• TheNews International
  • facebook
  • twitter
  • rss

What killed her?

Did Qandeel’s disagreement with the dominant culture warrant her murder?

What killed her?
From February 2014 to February 2016, a total of 1276 people were killed in the name of honour.

For many, it is the question of who killed her. I believe the question is what killed her? For many, she deserved the fate of being murdered. For others, she did not. It is in these two competing worldviews that the question of what killed Qandeel Baloch lies. Qandeel’s wilful murder is just a high profile case of otherwise occasional happenings of killing in the name of so-called honour across Pakistan.

For her brother, it was for the sake of Baloch honour that he murdered Qandeel. Nevertheless, killing in the name of restoring honour goes far beyond the confines of ethnicity and is equally shared by other ethnic groups from all across Pakistan. In fact, there is no monolithic culture, characteristic of a particular ethnicity. Every ethnicity has a culture, which has crosscurrents to its mainstream. Thus, if a particular person acts in the name of a particular ethnicity, it should not suggest that all members of a given ethnic group will act in a similar fashion.

Culture is not static. Some cultures are more dynamic than others, however. A culture is not uniform either. We have diverse sub-cultures within an overarching dominant culture. In the context of present article, dominant culture is the one which majority of people ascribe to. This culture justifies the killing of Qandeel in the name of honour. Within the same culture, a myriad set of sub-variant cultures either acquiesces to honour killing or at least condones it. For the majority, which subscribes to the overarching culture, Qandeel’s ‘provocative’ videos warranted her murder.

Unfortunately, in a deadly conservative society like ours, you normally do not have the privilege to decide your own choice. You have to give in to the overarching culture more often than not!

If we put the vast majority of subscribers to the dominant culture into the shoes of Qandeel’s brother, they will probably act in a strikingly similar fashion the way Qandeel’s murderer did. Here is the rub: the society we live in is the main hurdle to our individualistic self. An individual is seen through the prism of his or her family, clan and tribe and ethnicity. Especially a female is considered to be the honour of a family. When her reputation is at stake, the honour of whole family is at risk. The surrounding society taunts the families when a girl elopes with a boy or something else of the sort happens. People use profane language, engage in slander and as a result, it becomes too unbearable for the families to withstand the shame.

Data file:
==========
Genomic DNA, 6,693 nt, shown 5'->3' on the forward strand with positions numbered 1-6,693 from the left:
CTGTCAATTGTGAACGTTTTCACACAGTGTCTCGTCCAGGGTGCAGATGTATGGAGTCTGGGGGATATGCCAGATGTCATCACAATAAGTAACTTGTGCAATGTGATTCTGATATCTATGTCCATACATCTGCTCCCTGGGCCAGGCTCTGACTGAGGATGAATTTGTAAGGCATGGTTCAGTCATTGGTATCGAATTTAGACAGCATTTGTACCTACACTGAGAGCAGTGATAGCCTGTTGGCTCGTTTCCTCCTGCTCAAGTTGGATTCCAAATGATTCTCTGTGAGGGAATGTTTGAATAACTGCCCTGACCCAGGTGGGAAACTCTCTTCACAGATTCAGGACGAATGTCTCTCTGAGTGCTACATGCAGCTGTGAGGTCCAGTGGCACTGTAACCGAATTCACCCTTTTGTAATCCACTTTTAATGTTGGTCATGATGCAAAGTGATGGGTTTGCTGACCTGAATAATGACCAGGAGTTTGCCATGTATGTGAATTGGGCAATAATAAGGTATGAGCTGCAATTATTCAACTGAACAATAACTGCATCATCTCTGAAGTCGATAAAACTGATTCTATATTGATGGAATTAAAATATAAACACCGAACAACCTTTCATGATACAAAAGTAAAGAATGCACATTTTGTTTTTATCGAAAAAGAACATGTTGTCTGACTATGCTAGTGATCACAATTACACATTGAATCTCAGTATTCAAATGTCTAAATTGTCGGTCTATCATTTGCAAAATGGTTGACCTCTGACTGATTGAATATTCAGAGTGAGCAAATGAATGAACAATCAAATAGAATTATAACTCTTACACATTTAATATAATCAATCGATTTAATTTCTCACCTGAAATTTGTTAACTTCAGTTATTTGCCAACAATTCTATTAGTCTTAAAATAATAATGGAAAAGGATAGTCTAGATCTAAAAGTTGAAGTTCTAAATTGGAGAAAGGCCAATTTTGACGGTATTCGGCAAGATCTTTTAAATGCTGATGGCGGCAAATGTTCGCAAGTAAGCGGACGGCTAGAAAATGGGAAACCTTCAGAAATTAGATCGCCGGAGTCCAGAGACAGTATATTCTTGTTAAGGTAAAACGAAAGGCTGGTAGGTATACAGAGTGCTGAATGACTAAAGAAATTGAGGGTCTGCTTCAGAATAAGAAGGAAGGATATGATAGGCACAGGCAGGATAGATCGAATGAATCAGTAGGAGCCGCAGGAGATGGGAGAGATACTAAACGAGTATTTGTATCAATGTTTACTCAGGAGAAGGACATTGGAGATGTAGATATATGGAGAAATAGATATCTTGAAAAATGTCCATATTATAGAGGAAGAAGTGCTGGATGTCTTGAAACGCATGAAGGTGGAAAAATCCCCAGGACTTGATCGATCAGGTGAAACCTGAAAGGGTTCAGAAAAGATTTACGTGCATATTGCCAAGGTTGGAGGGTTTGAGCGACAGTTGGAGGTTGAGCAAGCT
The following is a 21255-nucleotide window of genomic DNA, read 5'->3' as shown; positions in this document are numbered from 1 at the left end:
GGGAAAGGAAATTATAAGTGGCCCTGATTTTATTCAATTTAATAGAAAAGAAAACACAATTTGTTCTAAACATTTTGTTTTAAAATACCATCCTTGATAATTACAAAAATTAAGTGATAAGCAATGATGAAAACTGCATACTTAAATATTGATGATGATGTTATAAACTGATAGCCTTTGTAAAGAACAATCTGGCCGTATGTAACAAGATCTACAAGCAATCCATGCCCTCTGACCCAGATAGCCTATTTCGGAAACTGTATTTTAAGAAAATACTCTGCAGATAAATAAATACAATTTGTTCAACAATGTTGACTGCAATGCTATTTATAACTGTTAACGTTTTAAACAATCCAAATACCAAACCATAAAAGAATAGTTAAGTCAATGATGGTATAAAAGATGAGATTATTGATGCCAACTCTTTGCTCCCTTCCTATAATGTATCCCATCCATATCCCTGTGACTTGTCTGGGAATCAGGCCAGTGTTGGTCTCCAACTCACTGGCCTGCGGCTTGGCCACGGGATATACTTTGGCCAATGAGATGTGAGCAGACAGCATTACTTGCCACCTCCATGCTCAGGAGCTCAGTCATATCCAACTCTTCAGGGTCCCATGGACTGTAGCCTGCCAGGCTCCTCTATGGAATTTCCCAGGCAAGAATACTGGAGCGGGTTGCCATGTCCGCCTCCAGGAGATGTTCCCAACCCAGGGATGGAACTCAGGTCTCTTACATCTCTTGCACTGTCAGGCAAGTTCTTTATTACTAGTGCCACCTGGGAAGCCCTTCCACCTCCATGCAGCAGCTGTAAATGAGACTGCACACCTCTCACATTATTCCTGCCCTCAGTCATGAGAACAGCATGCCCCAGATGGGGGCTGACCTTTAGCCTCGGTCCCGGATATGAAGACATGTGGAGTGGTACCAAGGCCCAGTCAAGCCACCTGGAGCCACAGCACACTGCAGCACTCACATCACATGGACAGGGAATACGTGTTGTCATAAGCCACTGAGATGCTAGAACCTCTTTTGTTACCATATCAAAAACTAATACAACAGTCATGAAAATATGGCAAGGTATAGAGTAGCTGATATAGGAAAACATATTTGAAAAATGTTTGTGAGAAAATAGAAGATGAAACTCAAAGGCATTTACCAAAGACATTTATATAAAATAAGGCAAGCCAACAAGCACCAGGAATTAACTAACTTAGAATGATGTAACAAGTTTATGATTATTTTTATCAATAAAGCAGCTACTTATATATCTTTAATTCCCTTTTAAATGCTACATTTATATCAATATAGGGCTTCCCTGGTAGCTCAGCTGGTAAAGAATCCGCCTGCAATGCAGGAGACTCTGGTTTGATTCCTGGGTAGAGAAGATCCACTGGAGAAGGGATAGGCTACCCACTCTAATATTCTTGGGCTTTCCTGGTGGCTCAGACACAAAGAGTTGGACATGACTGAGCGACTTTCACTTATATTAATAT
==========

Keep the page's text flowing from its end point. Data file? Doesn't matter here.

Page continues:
Qandeel Baloch.

Qandeel Baloch.

When violators of the so-called established norms are caught, they are killed. Only then honour is considered to be restored honourably. No different was Qandeel’s case. Her actions were an affront to family’s honour, at least her brother believed so.

What is noteworthy to mention is that every adherent of the dominant culture does not believe in killing in the name of honour. In Pakistan, from February 2014 to February 2016, a total of 1276 people were killed in the name of honour killing.

In opposition to the ascendant culture is its peripheral counterpart, which challenges Qandeel’s so-called honour killing. From this perspective, we might have disagreed with what Qandeel used to do or what she stood for. That was our choice. Did her disagreement with our choice warrant her murder? Of course not for the subscribers of the nonconformist rival culture who believe that each one of us lives a life of his/her own. They have typical laissez-faire attitude towards fellow human beings and believe that no one should dictate others. Identifying where the militant overarching culture takes its roots is important, in order to effect a positive change in the culture.

Religion is a very important ingredient of culture. In our case, it appears to be the most important component on various occasions. Honour killing is not an exception. Nevertheless, it is not Islam per se that enshrines honour killing but men’s interpretation, deeply rooted in patriarchy, of the religion that either espouses killing in the name of honour or at least condones it. Seen this way, the cultural rules are unambiguously made by men.

In fact, Islam has varied cultural streams. No single, uniform interpretation of Islam informs the Muslim world. The religion is congenial to reinterpretation through Ijtihad, which implies solutions to ever-coming human problems within the light of the Holy Quran and Sunnah of the Prophet (PBUH). The fact that Islam allows for reinterpretation of religion makes it conducive to accepting modernity. However, the problem is that the dominant clergy of Sunni-Deobandi persuasion is averse to ijtihad. Secondly, no two clergymen are open to each other’s interpretation. What are our options then?

There is an ever-increasing need to slowly and gradually separate politics from religion with state having absolute monopoly on the legitimate use of coercive means. In this context, state as a complainant in Qandeel Baloch’s murder case is a welcome step. This has barred the Baloch family to pardon her killer. The same should be the state attitude in every wilful murder case.

Farman Kakar

Leave a Reply

Your email address will not be published. Required fields are marked *

*

 characters available

You may use these HTML tags and attributes: <a href="" title=""> <abbr title=""> <acronym title=""> <b> <blockquote cite=""> <cite> <code> <del datetime=""> <em> <i> <q cite=""> <strike> <strong>

Scroll To Top